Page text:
With no muffler the El Camino made quite the racket as it raced upon the asphalt. As the black car sped up the barren street, Derek wiped his scruffy chin and felt a gooey, cold substance. He looked down at his finger to the blood. He briskly dragged his sleeve beneath his mouth and looked into the mirror to inspect for more.
Something was there, in the darkness of the light. It was a shade running through the spotlight of the street lamps. Derek wasn’t sure if it was the cops. But it couldn’t be. How would they know about Giovanni so fast? And why would they be running after his car? It had disappeared into the shadows again. It was too far behind for him to take a good look at it. Whatever it was, it was closing in on him.
Rain started to come down upon his windshield. It was a mist at first, and then gradually became stronger and Derek was forced to turn on the wipers. They screeched back and forth in a tantrum against the hard downpour. Derek jerkily pulled another cigarette from the inside pocket of his corduroy jacket and punched in the cigarette lighter. As it popped out, Derek reached for it and instantly his eyes were drawn, yet again, to the rearview mirror.
“What the Hell is that?” he said with the cigarette squeezed between his lips.
It was close. Although it was only fifty yards away, the deluge of rain made it difficult for Derek to observe it clearly. It was a black mass, like someone running very fast with a broad, black cloak billowing behind him. Just as he was about to slam on his brakes and take a look, it was gone. He tore the lighter from its holding place and ignited the end of his cigarette.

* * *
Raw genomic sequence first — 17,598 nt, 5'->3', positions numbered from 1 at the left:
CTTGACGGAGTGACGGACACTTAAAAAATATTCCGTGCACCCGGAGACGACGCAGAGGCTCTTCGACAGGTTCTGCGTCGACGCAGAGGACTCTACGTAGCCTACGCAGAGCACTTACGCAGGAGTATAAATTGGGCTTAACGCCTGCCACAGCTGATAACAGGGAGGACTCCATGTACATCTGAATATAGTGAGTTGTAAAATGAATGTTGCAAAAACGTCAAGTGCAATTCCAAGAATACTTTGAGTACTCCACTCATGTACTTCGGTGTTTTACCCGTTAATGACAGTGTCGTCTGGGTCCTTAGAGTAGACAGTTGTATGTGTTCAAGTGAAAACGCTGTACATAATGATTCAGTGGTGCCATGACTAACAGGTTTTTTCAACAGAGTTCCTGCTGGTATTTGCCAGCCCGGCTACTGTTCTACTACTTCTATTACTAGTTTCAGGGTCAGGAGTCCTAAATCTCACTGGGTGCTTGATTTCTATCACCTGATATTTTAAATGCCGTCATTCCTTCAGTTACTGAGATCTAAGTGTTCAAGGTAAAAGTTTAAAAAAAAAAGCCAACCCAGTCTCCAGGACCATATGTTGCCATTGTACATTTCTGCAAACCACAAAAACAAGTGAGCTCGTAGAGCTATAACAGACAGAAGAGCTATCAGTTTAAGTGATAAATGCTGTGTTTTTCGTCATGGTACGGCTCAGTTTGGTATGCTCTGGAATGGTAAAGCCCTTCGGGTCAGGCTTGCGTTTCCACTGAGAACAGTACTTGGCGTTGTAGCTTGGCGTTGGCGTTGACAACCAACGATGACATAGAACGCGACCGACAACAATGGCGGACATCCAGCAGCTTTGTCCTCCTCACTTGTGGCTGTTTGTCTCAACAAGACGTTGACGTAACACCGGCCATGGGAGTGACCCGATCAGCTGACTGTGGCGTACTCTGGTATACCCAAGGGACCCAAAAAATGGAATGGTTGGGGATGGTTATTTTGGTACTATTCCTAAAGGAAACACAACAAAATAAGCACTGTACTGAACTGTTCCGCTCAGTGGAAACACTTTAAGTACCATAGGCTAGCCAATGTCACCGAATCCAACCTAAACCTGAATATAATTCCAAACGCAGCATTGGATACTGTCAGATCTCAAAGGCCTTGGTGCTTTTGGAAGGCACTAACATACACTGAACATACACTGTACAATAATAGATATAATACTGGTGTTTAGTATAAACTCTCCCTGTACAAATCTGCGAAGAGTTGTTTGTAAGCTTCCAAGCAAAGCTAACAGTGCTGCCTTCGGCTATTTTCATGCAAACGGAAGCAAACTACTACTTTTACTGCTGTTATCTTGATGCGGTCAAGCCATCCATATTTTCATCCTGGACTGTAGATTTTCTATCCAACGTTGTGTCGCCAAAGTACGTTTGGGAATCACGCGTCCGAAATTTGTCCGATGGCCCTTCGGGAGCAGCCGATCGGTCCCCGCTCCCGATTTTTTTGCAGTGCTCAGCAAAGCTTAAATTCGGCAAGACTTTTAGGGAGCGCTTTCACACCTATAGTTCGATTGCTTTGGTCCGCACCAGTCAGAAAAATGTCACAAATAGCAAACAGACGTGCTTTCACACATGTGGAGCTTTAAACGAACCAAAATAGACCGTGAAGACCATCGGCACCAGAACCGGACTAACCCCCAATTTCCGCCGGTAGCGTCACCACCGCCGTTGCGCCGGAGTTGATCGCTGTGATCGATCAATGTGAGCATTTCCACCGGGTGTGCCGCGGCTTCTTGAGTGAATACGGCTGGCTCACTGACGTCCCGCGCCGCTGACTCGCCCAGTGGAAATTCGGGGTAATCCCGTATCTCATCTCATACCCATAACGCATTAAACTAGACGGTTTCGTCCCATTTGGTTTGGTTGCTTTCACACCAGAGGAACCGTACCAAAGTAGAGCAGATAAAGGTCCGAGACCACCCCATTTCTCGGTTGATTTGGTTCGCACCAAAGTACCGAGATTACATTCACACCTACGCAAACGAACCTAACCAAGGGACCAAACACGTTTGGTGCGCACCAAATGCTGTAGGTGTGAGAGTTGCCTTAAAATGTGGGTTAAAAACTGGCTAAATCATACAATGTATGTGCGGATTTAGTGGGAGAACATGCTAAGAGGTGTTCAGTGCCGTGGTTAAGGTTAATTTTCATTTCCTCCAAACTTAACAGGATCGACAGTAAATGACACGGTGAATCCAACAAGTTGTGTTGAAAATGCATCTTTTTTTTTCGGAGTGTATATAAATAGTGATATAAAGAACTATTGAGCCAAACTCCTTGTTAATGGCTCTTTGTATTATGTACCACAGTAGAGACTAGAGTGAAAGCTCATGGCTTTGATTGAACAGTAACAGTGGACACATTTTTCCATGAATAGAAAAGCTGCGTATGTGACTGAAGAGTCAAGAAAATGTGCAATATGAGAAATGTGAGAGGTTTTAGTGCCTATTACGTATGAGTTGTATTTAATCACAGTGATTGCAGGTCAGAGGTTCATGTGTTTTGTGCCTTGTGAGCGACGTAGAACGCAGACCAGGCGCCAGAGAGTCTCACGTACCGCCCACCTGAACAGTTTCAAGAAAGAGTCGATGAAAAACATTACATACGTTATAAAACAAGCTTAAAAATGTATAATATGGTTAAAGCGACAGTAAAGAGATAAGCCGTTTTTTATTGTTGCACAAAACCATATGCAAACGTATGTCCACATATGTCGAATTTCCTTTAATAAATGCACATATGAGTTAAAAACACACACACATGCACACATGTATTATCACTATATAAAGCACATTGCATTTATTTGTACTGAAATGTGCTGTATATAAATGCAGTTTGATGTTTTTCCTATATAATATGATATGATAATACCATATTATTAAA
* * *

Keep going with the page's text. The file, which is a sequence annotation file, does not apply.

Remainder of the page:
“Damn!” Derek spat on the floor and then fell into a fit of coughing from his cigarette. “Is that his ghost or something?” He shook his head in disbelief. “No, that’s stupid!”
He pushed the gas pedal as far as it could go. The faster his car went the more Derek could smell the exhaust. It was almost unbearable. The cocaine in his system wasn’t helping either. It was electrifying, coursing through his veins. His thoughts were frantically flashing through his mind and his movements were almost uncontrollable. He kept envisioning Giovanni’s face as he was dying. The sound of the old man’s painful scream filled his ears.
He shook his head, trying to jostle the image of the old man’s death from his brain. He stared ahead into the black void marked only by rain glistening beneath each streetlight the El Camino drove beneath. The road was a long one, and the only option besides going forward was going back. Derek tried to push the gas pedal farther into the floor, but it could only go so far.
As he rolled down his window he gritted his teeth as rain crashed onto the side of his face like needles. He grumbled as he rolled up the window, looking nervously into the mirror as he did so. The dark thing was directly behind his car.
He shrieked a high-pitched scream. He could see the large, black, amorphous shape in the streetlight that had just passed overhead. It was like a dark cloud that even the red glow of his taillights couldn’t reflect upon it.
“It’s gotta be the Devil!”
He screamed again and tried to push down the accelerator further, but it was already floored. The El Camino was roaring down the road and then it fishtailed upon the wet asphalt. Derek’s right foot leapt from the gas pedal and both of his hands gripped the steering wheel as he corrected himself.